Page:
Ragler v. Wells Fargo Bank, N.A.

Filing 37

ORDER granting 9 Motion to Remand to State Court. All other motions are denied without prejudice to renewal in state court. Signed by Judge John W. Sedwick on 7/11/18. (JLH, COURT STAFF)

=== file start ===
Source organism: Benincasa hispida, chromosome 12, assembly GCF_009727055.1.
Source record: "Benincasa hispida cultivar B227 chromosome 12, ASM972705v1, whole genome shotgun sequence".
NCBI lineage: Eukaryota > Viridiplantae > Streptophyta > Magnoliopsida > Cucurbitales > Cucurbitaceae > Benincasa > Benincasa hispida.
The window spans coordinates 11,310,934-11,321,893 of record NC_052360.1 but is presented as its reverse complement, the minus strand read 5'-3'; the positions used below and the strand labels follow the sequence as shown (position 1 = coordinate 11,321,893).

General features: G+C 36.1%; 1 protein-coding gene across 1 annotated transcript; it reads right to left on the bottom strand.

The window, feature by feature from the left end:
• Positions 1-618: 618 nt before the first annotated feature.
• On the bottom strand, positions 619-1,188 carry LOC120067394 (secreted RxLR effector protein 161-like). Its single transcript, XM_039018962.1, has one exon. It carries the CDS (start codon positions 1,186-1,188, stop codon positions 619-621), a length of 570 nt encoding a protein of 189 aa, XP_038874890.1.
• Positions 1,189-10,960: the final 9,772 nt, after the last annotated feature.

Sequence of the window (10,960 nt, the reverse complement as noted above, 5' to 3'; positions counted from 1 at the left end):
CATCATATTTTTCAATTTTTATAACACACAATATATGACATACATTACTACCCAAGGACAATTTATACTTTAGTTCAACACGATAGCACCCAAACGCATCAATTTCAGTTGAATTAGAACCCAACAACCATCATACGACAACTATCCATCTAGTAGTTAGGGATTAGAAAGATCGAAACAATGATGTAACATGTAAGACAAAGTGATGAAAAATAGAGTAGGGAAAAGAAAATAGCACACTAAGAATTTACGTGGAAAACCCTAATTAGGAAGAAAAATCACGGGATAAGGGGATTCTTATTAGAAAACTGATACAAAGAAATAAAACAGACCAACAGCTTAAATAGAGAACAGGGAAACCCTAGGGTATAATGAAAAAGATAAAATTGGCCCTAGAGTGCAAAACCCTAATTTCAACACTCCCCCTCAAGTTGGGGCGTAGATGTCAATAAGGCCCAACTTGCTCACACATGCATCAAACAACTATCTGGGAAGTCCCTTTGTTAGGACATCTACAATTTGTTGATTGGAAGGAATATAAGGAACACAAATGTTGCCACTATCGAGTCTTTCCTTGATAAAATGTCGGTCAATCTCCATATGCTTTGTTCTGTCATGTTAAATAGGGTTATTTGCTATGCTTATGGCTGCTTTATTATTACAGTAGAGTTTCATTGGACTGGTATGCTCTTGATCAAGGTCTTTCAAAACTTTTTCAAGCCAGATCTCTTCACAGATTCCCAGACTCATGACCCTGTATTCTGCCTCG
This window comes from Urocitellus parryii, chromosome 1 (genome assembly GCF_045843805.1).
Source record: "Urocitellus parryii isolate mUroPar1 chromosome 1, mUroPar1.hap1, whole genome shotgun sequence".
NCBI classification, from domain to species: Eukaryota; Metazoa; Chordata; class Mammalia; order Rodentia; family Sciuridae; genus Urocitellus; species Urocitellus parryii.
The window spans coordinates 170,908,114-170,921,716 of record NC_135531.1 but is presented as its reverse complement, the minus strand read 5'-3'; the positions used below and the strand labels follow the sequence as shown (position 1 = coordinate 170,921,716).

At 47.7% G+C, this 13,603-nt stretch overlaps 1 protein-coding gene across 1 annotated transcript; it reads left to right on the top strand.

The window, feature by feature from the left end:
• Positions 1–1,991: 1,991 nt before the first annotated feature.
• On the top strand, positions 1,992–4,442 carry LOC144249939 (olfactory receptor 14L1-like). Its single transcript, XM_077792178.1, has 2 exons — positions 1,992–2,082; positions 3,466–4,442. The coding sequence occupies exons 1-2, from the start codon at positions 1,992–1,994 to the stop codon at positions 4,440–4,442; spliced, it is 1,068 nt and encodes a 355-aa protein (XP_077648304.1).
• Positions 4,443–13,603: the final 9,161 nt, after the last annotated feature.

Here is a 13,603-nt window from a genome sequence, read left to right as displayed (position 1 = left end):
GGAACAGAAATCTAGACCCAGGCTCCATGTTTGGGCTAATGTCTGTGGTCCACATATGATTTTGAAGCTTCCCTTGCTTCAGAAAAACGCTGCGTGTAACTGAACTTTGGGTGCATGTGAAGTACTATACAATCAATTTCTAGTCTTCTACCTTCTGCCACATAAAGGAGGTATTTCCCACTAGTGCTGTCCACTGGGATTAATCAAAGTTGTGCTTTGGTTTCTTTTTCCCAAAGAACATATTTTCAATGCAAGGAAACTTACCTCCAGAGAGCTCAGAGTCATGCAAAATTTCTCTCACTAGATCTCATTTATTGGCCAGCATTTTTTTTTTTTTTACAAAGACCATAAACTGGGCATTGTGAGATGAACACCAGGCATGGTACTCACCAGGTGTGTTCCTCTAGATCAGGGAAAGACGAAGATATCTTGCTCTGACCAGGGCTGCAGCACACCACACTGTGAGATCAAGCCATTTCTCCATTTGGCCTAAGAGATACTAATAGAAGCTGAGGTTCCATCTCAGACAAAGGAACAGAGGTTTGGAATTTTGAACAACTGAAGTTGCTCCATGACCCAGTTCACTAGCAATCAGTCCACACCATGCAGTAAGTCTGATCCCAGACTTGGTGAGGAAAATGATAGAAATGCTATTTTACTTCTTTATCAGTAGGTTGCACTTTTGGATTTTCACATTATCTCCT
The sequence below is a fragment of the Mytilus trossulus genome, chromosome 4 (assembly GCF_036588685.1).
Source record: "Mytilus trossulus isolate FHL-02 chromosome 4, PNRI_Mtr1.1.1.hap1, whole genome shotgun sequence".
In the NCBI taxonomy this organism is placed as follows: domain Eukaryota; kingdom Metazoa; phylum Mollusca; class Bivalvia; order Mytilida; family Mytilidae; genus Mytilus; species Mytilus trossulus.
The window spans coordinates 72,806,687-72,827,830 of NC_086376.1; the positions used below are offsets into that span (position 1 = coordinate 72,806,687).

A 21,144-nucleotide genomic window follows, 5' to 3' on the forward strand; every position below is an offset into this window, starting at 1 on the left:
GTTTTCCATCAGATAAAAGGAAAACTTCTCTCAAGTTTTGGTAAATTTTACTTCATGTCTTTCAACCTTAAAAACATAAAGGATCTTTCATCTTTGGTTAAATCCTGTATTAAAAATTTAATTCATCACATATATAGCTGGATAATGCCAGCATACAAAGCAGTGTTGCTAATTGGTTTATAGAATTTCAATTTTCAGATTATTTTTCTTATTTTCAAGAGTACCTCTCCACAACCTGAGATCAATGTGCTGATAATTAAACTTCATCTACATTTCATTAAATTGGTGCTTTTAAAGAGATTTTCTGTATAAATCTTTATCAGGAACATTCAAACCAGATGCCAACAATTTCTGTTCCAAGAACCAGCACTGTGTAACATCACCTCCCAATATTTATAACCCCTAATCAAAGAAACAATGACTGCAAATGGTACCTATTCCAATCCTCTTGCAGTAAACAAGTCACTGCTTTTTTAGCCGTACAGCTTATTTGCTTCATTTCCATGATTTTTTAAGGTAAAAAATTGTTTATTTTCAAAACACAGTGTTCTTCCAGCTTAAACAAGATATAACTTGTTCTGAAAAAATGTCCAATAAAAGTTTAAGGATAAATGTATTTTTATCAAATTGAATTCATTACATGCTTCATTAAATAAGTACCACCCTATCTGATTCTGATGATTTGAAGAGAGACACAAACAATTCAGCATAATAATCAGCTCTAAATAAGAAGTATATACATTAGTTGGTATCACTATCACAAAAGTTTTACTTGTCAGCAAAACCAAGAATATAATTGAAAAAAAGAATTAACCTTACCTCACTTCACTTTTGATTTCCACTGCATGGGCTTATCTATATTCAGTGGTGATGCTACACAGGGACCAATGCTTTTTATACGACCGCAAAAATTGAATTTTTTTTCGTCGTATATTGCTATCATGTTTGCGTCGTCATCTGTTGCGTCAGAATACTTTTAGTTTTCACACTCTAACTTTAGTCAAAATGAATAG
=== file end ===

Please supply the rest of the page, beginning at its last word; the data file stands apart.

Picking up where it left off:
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1 2 3 4 5 6 UNITED STATES DISTRICT COURT 7 DISTRICT OF ALASKA 8 9 Kathleen M. Ragler, 10 Plaintiff, 11 12 13 14 15 16 17 18 vs. Wells Fargo Bank, N.A., Defendant. ) ) ) ) ) ) ) ) ) ) 3:18-cv-00049 JWS ORDER AND OPINION [Re: Motion at docket 9 and Request at docket 18] I. MOTION PRESENTED At docket 9 plaintiff Kathleen M. Ragler (“Ragler”) moves to remand this case to the Superior Court for the State of Alaska. Her motion is supported by a memorandum 19 20 at docket 10. Defendant Wells Fargo Bank, N.A. (“Wells”) opposes at docket 16 with a 21 supporting memorandum at docket 17. Ragler replies at docket 24. Oral argument was 22 not requested, and it would not be of assistance to the court. 23 24 25 At docket 18, Wells asks the court to judicially notice two documents recorded in the Anchorage Recording District, a notice of default and a trustee’s deed. Ragler has not responded to the request, and it meets the criteria for judicial notice. Accordingly, 26 27 28 the court judicially notices these two recorded documents. 1 2 II. BACKGROUND Ragler filed her complaint in state court alleging, “This is an action for relief and 3 damages against [Wells]. . . .. [Wells] is threatening a wrongful foreclosure against an 4 5 elder. This foreclosure must be stopped until [Wells] complies with the law and its 6 obligations.”1 The complaint was filed on January 18, 2018. A foreclosure sale had 7 already been scheduled for January 19, 2018. Anticipating that the foreclosure sale 8 would proceed, the complaint asserted: “The threatened foreclosure auction of January 9 10 19, 2018, should be halted and/or rescinded until a full accounting can be done on Ms. Ragler’s account.”2 The foreclosure sale was held on January 19, 2018. Wells 11 12 removed the case to this court based on diversity jurisdiction. III. STANDARD OF REVIEW 13 14 15 16 Federal law requires that if at any time prior to entry of judgment “it appears that the district court lacks subject matter jurisdiction, the case shall be remanded.”3 The law authorizing removal must be strictly construed against removal, and any question 17 18 concerning the right to remove must be resolved in favor of remand to state court. 4 19 “The presumption against removal means ‘that the defendant always has the burden of 20 establishing removal is proper.’”5 21 22 23 24 25 1 Doc. 1-1 at ¶ 1. 2 Id., at ¶ 16. 3 28 U.S.C. § 1447(c). 26 4 27 5 28 Moore-Thomas v. Alaska Airlines, Inc. 553 F.3d 1241, 1244 (9th Cir. 2009). Id. (quoting Gaus v. Miles, Inc., 980 F.2d 564, 566 (9th Cir. 1992)). -2- 1 2 IV. DISCUSSION Ragler contends that the amount in controversy is less than the $75,000 required 3 by 28 U.S.C. § 1332. Her argument is premised on the propositions that the amount by 4 5 which she fell behind on her mortgage payments was less than $75,000, and that as a 6 matter of law the amount in controversy may not be measured by the value of the 7 foreclosed property. 8 9 Ragler relies on two of this court’s decisions, Dalby v. Ditech Fin., LLC, et al. 6 and Baker v. Robinson Tait, et al. 7 Baker turned on issues not present here and 10 11 12 provides no guidance for resolving the pending motion. Dalby, on the other hand, is instructive. In Dalby, Judge Holland cited a recent California district court decision. 8 13 The California court first recognized that generally when an action seeks injunctive relief 14 the amount in controversy is measured by the value of the lawsuit’s object. Here, that 15 would be the value of the foreclosed property. Nonetheless, the California court and 16 Judge Holland both recognized an exception to the general rule which applies when a 17 18 19 plaintiff does not ask to prevent the ultimate sale of the property at a foreclosure sale.9 In Dalby, the defendants argued that plaintiff Dalby sought to rescind the 20 foreclosure sale and restore title to him. Judge Holland agreed that Dalby did not 21 explicitly ask for a temporary delay of the foreclosure proceeding. But, Judge Hollland 22 23 24 25 6 Case No. 3:17-cv-233 HRH. 7 Case No 3:16-cv-236 JWS. 26 8 27 9 28 Ortiz v. Seterus, Inc., 2016 WL 2968007 (C.D. Calif. 2016). Id. at *3 (collecting cases); Dalby, docket 22 at pp . 6-7. -3- 1 2 3 4 emphasized that Dalby did not ask the court to restore his title free and clear the mortgage obligation. He elaborated: Rather, in his complaint [Dalby] acknowledges that there would still be a mortgage on the property, and he asks the court to determine how much is still 5 owed on the mortgage. Plaintiff has alleged that he was not credited for some 6 loan payments he made * * * *. 10 7 The situation in the case at bar is essentially the same. Ragler’s complaint alleges that 8 Wells did not credit her for all payments she made. Like Dalby, Ragler does not ask the 9 10 court to award her title free and clear of whatever actually remains due on the mortgage.11 Her request for injunctive relief is limited to halting or rescinding the 11 12 13 foreclosure sale “until a full accounting can be done on Ms. Ragler’s account.”12 Wells attempts to distinguish Dalby are unpersuasive. First, the fact that Dalby 14 sought only de minimis damages does not mean a more substantial claim for 15 compensatory damages necessarily establishes an amount in controversy exceeding 16 $75,000. Wells does not contend that the compensatory damages sought by Ragler 17 18 19 exceed $75,000. Next, Wells incorrectly asserts that unlike Dalby, Ragler requests no determination of what remains due on the mortgage; as noted above, Ragler requests 20 an accounting of what is actually due on the mortgage. Next, Wells would distinguish 21 Dalby on the basis that Dalby requested that the status quo be restored, while Ragler 22 does not. There is nothing in Judge Holland’s order nor anything in Mr. Dalby’s 23 24 25 10 Dalby, docket 22 at p. 9. 26 11 27 12 28 Dalby, Complaint, docket 1-1, Prayer for Relief at p. 4. Id. at ¶ 17. -4- 1 2 3 complaint13 that explicitly asks for restoration of the status quo. Finally, Wells points out that Dalby also pled claims for violation of the UTPCPA. While that is correct, the absence of such claims by Ragler is immaterial to the jurisdictional issue at hand. 4 5 Wells relies on Garfinkle v. Wells Fargo Bank.14 In that case plaintiffs alleged that the 6 extra-judicial foreclosure procedure in California law violated the Fifth and Fourteenth 7 Amendments because the procedure did not af ford them a meaningful opportunity to be 8 heard before they would lose their interest in the subject real estate. T he district court 9 had dismissed the plaintiffs’ complaint for lack of subject matter jurisdiction. The Ninth 10 Circuit reversed, finding that diversity jurisdiction existed. The appellate court held that 11 12 both the amount owed to the bank and the value of the property exceeded the statutory 13 threshold amount. Wells argues that because the defendant could have used a judicial 14 foreclosure option if denied the ability to use the extra-judicial foreclosure mechanism, 15 Garfinkle supports the proposition that even when temporary injunctive relief is sought, 16 the amount in controversy is measured by value of the property. While the Garfinkle 17 18 19 20 21 22 court did not expressly consider the availability of an alternative remedy, Wells’ interpretation of the case is not implausible. However, it is incorrect. In Corral v. Select Portfolio Servicing, Inc.,15 the Ninth Circuit held that when a borrower sought to enjoin a foreclosure sale while his application for a loan modification was being considered the amount in controversy was not the amount owed by the 23 24 25 13 Dalby, Complaint, Prayer for Relief, doc. 1-2 at p. 12. 26 14 27 15 28 483 F.2d 1074 (9th Cir. 1973) 878 F.3d 770 (9th Cir. 2017). -5- 1 2 3 borrower. The court held when a temporary injunction is sought, the balance owed by the borrower is not the amount in controversy. The court explained that its holding was not inconsistent with earlier case law. 4 5 6 7 8 9 10 11 Our holding here is not inconsistent with Chapman and Garfinkle. When a plaintiff seeks to quiet title to a property or permanently enjoin the foreclosure, the object of the litigation is the ownership of the property. Therefor, the value of the property or the amount of indebtedness on the property is a proper measure of the amount in controversy. Here, unlike in Chapman and Garfinkle, and the other cases cited by the district court in denying the motion to remand, the object of the litigation is only a temporary injunction while SPS considers Corral’s loan modification application. 16 The Corral decision obviously supports the analysis by Judge Holland in Dalby. This court finds that analysis correct and applicable to the motion at hand. 12 13 V. CONCLUSION For the reasons above, the request at docket 18 is granted and the motion at 14 15 docket 9 is granted. All other pending motions are denied without prejudice to renewal 16 in state court. The Clerk shall remand this action to the Superior Court for the State of 17 Alaska, Third Judicial District at Anchorage. 18 DATED this 11th day of July 2018. 19 20 /s/ JOHN W. SEDWICK SENIOR JUDGE, UNITED STATES DISTRICT COURT 21 22 23 24 25 26 27 28 16 Id. at 878 F.3d 776. -6-